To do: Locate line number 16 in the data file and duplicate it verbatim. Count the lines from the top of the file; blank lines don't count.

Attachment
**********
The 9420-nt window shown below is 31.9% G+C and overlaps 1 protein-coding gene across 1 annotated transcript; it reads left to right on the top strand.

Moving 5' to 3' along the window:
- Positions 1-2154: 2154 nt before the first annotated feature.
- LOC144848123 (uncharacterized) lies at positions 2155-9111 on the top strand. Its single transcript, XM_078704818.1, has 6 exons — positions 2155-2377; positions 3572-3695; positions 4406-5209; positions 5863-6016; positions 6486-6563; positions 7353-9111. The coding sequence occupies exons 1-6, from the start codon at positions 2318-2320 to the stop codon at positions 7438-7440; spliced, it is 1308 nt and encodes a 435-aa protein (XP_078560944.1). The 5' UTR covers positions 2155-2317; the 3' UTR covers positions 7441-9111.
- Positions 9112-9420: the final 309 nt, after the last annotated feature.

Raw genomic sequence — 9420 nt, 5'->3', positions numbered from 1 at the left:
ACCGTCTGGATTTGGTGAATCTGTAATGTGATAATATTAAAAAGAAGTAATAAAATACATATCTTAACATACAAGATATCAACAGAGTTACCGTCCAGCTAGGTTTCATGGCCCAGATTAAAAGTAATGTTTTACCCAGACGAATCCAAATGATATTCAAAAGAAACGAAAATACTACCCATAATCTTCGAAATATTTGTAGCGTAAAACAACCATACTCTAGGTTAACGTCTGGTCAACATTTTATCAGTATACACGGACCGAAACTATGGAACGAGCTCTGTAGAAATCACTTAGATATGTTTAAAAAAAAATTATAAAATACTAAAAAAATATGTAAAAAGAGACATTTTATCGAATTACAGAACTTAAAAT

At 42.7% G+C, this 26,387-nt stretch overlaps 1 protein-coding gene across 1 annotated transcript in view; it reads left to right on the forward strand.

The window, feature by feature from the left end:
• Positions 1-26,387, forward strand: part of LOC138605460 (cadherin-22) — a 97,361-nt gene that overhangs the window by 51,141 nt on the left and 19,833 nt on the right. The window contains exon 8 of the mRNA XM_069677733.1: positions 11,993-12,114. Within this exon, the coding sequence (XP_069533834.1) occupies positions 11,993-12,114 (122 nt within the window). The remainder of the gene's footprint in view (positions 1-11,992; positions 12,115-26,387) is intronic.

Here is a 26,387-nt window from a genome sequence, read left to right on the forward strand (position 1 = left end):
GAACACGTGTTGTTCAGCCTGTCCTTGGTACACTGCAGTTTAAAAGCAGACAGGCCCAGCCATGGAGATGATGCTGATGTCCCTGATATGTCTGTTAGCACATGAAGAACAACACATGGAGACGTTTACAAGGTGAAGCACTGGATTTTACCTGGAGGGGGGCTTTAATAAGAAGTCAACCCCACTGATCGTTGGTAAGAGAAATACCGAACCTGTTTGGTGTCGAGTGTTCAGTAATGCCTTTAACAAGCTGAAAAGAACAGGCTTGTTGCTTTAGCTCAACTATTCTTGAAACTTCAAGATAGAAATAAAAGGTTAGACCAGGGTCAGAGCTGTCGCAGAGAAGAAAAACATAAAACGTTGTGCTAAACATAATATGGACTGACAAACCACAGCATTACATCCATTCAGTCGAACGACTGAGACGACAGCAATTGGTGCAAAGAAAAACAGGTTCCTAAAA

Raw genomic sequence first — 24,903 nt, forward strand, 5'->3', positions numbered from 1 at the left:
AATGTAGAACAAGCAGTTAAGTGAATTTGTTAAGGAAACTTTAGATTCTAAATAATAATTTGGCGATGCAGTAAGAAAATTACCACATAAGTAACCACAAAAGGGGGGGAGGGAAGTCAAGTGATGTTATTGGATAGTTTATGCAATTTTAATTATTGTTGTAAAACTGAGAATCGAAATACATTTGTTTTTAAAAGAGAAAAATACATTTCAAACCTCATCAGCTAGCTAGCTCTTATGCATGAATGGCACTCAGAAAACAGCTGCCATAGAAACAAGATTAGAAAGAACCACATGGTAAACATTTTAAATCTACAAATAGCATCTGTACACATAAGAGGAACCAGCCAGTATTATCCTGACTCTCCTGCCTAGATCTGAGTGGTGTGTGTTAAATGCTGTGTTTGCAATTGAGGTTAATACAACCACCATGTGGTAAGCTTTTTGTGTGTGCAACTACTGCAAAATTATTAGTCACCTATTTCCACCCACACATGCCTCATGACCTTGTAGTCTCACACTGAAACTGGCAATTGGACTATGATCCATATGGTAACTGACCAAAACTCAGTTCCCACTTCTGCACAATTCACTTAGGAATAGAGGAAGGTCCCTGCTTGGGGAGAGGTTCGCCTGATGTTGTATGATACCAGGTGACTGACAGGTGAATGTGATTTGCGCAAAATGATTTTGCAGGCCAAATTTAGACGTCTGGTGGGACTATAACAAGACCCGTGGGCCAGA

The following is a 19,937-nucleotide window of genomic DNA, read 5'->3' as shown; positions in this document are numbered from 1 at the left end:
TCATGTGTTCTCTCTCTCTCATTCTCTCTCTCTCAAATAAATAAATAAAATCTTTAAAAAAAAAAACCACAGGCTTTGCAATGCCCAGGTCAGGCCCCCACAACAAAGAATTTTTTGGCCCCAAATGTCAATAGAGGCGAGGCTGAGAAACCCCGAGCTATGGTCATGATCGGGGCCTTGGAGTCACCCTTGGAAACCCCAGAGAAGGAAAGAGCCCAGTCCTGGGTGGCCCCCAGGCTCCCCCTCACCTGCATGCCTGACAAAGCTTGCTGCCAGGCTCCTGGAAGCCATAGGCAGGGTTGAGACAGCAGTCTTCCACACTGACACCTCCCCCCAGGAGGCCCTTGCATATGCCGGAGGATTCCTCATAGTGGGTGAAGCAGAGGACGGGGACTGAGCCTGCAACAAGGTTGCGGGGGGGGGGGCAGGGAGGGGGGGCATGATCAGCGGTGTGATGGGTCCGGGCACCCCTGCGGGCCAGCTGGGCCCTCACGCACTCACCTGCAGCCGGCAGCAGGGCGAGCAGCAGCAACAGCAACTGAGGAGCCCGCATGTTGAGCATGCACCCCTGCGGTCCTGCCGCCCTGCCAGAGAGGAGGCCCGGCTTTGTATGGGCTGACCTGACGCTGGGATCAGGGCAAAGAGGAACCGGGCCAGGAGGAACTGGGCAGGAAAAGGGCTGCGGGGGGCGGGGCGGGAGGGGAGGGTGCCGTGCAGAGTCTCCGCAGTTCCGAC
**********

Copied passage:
TCATGTGTTCTCTCTCTCTCATTCTCTCTCTCTCAAATAAATAAATAAAATCTTTAAAAAAAAAAACCACAGGCTTTGCAATGCCCAGGTCAGGCCCCCACAACAAAGAATTTTTTGGCCCCAAATGTCAATAGAGGCGAGGCTGAGAAACCCCGAGCTATGGTCATGATCGGGGCCTTGGAGTCACCCTTGGAAACCCCAGAGAAGGAAAGAGCCCAGTCCTGGGTGGCCCCCAGGCTCCCCCTCACCTGCATGCCTGACAAAGCTTGCTGCCAGGCTCCTGGAAGCCATAGGCAGGGTTGAGACAGCAGTCTTCCACACTGACACCTCCCCCCAGGAGGCCCTTGCATATGCCGGAGGATTCCTCATAGTGGGTGAAGCAGAGGACGGGGACTGAGCCTGCAACAAGGTTGCGGGGGGGGGGGCAGGGAGGGGGGGCATGATCAGCGGTGTGATGGGTCCGGGCACCCCTGCGGGCCAGCTGGGCCCTCACGCACTCACCTGCAGCCGGCAGCAGGGCGAGCAGCAGCAACAGCAACTGAGGAGCCCGCATGTTGAGCATGCACCCCTGCGGTCCTGCCGCCCTGCCAGAGAGGAGGCCCGGCTTTGTATGGGCTGACCTGACGCTGGGATCAGGGCAAAGAGGAACCGGGCCAGGAGGAACTGGGCAGGAAAAGGGCTGCGGGGGGCGGGGCGGGAGGGGAGGGTGCCGTGCAGAGTCTCCGCAGTTCCGAC